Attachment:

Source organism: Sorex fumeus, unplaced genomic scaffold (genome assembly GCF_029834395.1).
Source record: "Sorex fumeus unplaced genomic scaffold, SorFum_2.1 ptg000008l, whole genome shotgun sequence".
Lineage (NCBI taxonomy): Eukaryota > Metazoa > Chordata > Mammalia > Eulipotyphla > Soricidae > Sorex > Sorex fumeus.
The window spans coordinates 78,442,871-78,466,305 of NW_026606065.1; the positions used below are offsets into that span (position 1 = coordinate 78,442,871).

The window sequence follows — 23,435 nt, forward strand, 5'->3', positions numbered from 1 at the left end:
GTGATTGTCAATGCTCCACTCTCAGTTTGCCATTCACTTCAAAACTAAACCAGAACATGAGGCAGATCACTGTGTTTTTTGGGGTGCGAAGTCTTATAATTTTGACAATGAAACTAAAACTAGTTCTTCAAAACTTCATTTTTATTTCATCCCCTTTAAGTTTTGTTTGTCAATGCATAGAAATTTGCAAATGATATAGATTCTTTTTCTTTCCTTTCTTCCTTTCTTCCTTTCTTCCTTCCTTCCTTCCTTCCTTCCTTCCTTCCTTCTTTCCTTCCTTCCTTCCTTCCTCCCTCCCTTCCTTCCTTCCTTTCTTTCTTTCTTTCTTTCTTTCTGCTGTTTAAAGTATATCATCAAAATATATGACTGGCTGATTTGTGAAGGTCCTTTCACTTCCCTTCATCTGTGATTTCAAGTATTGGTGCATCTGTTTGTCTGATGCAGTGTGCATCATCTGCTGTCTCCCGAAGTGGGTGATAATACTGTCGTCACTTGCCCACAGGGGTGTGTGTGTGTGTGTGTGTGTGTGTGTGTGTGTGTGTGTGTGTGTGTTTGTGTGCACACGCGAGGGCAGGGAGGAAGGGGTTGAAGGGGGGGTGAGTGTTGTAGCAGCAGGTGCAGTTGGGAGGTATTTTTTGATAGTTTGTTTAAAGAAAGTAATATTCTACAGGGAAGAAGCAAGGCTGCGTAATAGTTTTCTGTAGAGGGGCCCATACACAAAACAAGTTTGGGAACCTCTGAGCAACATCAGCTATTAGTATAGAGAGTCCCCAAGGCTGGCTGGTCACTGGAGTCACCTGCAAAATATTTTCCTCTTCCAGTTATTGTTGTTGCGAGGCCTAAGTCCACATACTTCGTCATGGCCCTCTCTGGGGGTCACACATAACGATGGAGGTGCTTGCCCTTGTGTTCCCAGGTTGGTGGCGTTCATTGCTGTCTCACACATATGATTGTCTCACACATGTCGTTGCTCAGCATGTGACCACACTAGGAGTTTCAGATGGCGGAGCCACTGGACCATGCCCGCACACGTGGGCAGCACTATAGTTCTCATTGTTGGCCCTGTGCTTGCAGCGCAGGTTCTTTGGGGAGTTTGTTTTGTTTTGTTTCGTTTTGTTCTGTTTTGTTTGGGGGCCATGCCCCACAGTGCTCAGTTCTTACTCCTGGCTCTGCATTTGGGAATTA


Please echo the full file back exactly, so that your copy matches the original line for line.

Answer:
Source organism: Sorex fumeus, unplaced genomic scaffold (genome assembly GCF_029834395.1).
Source record: "Sorex fumeus unplaced genomic scaffold, SorFum_2.1 ptg000008l, whole genome shotgun sequence".
Lineage (NCBI taxonomy): Eukaryota > Metazoa > Chordata > Mammalia > Eulipotyphla > Soricidae > Sorex > Sorex fumeus.
The window spans coordinates 78,442,871-78,466,305 of NW_026606065.1; the positions used below are offsets into that span (position 1 = coordinate 78,442,871).

The window sequence follows — 23,435 nt, forward strand, 5'->3', positions numbered from 1 at the left end:
GTGATTGTCAATGCTCCACTCTCAGTTTGCCATTCACTTCAAAACTAAACCAGAACATGAGGCAGATCACTGTGTTTTTTGGGGTGCGAAGTCTTATAATTTTGACAATGAAACTAAAACTAGTTCTTCAAAACTTCATTTTTATTTCATCCCCTTTAAGTTTTGTTTGTCAATGCATAGAAATTTGCAAATGATATAGATTCTTTTTCTTTCCTTTCTTCCTTTCTTCCTTTCTTCCTTCCTTCCTTCCTTCCTTCCTTCCTTCCTTCTTTCCTTCCTTCCTTCCTTCCTCCCTCCCTTCCTTCCTTCCTTTCTTTCTTTCTTTCTTTCTTTCTGCTGTTTAAAGTATATCATCAAAATATATGACTGGCTGATTTGTGAAGGTCCTTTCACTTCCCTTCATCTGTGATTTCAAGTATTGGTGCATCTGTTTGTCTGATGCAGTGTGCATCATCTGCTGTCTCCCGAAGTGGGTGATAATACTGTCGTCACTTGCCCACAGGGGTGTGTGTGTGTGTGTGTGTGTGTGTGTGTGTGTGTGTGTGTGTGTGTTTGTGTGCACACGCGAGGGCAGGGAGGAAGGGGTTGAAGGGGGGGTGAGTGTTGTAGCAGCAGGTGCAGTTGGGAGGTATTTTTTGATAGTTTGTTTAAAGAAAGTAATATTCTACAGGGAAGAAGCAAGGCTGCGTAATAGTTTTCTGTAGAGGGGCCCATACACAAAACAAGTTTGGGAACCTCTGAGCAACATCAGCTATTAGTATAGAGAGTCCCCAAGGCTGGCTGGTCACTGGAGTCACCTGCAAAATATTTTCCTCTTCCAGTTATTGTTGTTGCGAGGCCTAAGTCCACATACTTCGTCATGGCCCTCTCTGGGGGTCACACATAACGATGGAGGTGCTTGCCCTTGTGTTCCCAGGTTGGTGGCGTTCATTGCTGTCTCACACATATGATTGTCTCACACATGTCGTTGCTCAGCATGTGACCACACTAGGAGTTTCAGATGGCGGAGCCACTGGACCATGCCCGCACACGTGGGCAGCACTATAGTTCTCATTGTTGGCCCTGTGCTTGCAGCGCAGGTTCTTTGGGGAGTTTGTTTTGTTTTGTTTCGTTTTGTTCTGTTTTGTTTGGGGGCCATGCCCCACAGTGCTCAGTTCTTACTCCTGGCTCTGCATTTGGGAATTA